tef, as usual, hit the nail on the head - Marriott explained to us that ratings were determined by points usage. mgeez, I and several other east coasters agree with you, that courtyard is nowhere near a cat. 7 in terms of services, even location. So, it would seem to predict that the points redemption at 35k a night vs. 25k (plus no certificates go to 7) would reduce the usage and therefore according to the Marriott scale, lower the category next year. We'll see.
Category changes are made "every year based on average daily rate and the member uptake of redemptions in those properties. That’s what drives the formulas on our side to determine what the category level should be."
So sounds like Marriott members drive these changes. Everyone just stop staying there!
I am quoting Thom Kozik above.
Makes you wonder, doesn't it?
I stayed at this property in November 2014. I was able to snag a room for just over $100 with a balcony overlooking the ocean. Granted, hardly anything else in town was open, but I had a nice stay.
I've been to quite a few category 7 and 8 properties. To date, this is the only cat 9 I've tried. While it compares favorably to plenty of hotels in the category 4 and 5 range, most category 6 and above properties are far nicer. I'll admit the place does have a nice restaurant (The Captain's Table). Sure beats the Bistro.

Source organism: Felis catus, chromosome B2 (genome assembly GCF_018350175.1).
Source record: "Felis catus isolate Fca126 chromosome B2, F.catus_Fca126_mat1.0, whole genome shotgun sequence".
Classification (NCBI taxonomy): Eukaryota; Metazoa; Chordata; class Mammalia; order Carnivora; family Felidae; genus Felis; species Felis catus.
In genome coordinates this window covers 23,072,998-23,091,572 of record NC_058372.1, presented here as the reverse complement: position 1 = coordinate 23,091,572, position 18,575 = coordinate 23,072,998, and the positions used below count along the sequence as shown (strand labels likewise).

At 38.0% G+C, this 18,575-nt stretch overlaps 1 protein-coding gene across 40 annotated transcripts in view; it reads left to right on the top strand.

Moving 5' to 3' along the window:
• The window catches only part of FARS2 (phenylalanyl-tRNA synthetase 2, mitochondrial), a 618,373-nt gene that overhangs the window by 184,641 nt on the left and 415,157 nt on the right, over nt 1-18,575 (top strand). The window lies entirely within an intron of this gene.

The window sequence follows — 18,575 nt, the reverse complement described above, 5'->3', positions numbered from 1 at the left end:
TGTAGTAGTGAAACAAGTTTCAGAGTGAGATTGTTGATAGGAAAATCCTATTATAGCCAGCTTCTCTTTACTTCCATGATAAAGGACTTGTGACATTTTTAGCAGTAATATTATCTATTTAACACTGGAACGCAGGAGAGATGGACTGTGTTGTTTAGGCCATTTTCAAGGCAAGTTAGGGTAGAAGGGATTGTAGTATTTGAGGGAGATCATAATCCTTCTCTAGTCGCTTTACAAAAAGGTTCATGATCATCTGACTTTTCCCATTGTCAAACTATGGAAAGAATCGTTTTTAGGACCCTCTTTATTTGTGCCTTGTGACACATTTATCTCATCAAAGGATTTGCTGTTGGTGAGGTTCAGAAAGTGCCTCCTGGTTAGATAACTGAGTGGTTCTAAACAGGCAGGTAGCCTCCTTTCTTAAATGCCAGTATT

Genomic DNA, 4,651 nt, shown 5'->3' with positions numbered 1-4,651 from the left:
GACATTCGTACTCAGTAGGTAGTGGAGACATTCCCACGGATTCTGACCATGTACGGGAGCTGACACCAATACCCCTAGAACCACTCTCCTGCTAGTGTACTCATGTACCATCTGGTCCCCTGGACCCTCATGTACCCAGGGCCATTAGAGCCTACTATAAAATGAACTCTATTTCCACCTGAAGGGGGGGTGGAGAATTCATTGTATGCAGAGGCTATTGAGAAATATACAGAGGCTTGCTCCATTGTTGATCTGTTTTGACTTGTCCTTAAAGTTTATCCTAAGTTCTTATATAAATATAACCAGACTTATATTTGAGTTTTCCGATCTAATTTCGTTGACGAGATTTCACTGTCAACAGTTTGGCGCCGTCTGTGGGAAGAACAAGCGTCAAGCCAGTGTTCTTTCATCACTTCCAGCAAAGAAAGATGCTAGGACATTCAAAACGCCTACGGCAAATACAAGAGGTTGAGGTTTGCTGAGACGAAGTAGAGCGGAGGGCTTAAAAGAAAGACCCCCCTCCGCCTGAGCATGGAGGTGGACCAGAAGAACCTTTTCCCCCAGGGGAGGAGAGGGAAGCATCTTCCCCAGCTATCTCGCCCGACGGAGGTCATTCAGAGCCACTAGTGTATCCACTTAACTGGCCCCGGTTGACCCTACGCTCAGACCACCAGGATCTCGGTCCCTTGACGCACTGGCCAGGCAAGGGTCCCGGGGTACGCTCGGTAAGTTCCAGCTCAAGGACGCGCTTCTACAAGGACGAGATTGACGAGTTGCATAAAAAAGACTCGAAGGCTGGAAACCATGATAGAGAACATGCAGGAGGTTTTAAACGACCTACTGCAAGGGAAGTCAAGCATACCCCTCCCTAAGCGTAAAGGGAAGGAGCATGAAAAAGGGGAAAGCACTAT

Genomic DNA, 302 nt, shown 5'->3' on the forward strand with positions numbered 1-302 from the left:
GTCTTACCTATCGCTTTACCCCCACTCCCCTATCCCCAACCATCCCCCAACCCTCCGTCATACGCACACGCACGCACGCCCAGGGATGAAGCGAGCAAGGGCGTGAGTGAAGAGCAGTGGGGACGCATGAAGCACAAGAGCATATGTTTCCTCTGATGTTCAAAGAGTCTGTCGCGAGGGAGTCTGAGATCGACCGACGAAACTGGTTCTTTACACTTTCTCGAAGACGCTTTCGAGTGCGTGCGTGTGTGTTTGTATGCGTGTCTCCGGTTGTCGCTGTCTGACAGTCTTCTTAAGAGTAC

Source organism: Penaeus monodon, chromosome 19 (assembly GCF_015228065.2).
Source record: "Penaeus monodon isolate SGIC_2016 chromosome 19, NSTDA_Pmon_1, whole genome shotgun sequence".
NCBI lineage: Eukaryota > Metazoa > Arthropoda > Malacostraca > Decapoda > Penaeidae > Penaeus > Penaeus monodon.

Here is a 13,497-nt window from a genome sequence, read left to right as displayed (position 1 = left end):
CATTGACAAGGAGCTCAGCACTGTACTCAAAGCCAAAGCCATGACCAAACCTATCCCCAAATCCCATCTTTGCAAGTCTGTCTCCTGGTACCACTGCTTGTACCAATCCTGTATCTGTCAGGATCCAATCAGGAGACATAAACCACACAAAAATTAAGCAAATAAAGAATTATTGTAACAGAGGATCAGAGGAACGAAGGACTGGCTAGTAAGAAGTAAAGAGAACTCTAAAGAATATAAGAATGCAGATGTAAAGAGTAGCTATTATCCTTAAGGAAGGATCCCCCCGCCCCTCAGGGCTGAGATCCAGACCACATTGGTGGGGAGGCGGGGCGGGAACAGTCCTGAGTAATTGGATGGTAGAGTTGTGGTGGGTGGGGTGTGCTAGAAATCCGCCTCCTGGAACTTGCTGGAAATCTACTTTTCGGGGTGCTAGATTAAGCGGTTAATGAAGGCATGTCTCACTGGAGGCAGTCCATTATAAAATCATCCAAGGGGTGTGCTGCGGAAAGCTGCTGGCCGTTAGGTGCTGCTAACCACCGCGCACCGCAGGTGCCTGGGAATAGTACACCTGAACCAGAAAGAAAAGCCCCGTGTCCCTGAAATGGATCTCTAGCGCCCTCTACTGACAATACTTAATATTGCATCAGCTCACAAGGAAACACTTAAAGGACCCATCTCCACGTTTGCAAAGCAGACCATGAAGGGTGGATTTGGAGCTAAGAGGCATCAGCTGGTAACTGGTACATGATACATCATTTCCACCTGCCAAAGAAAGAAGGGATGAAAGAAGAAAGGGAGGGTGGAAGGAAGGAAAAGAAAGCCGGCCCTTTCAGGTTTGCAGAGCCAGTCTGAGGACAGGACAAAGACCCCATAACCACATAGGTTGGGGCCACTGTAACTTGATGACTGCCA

Makes you wonder how many redemptions this property gets each year. I'm guessing not too many, even during peak season.
As someone who is a participant in a program where the owner (Marriott) can cancel the entire program anytime they want, I certainly don't question their ability to assign values however they want to whatever they want. What irritates me is when they feed me lines as if they think I'm wearing my 'stupid clothes'.
The beauty for Marriott of a forum like Insiders, is that membership turns over every few years, so new members come along and believe the baloney they tell us. What Big Thom said about certificates is true, but it's also a bunch of bunk as long as we don't know (like Plat Premier) how the criteria are used to determine increases in categories. The implication is that Categories only go up when there is (heavy) redemption - what's not stated is how much redemption sets off the alarm. One year we had 28 pages of increases and 3 pages of decreases. We also have had brand new hotels go up one month after opening, and we've had 3's jump to 7's in two increases. As far as the OC CY is concerned, it certainly isn't their average rate (as Big Thom mentioned) since like bejacob noted, rooms can often be snagged as late as April for less than three figures a night and during their peak season they still don't approach the price of a European Cat. 9. But like I said, it's Marriott's world and we just stay in it, so no big whoop, just don't drink the Kool Aid or you'll get caught off guard when they change the rules (like MegaBonus registration or 135k for $1000 gift card quiet cancellation).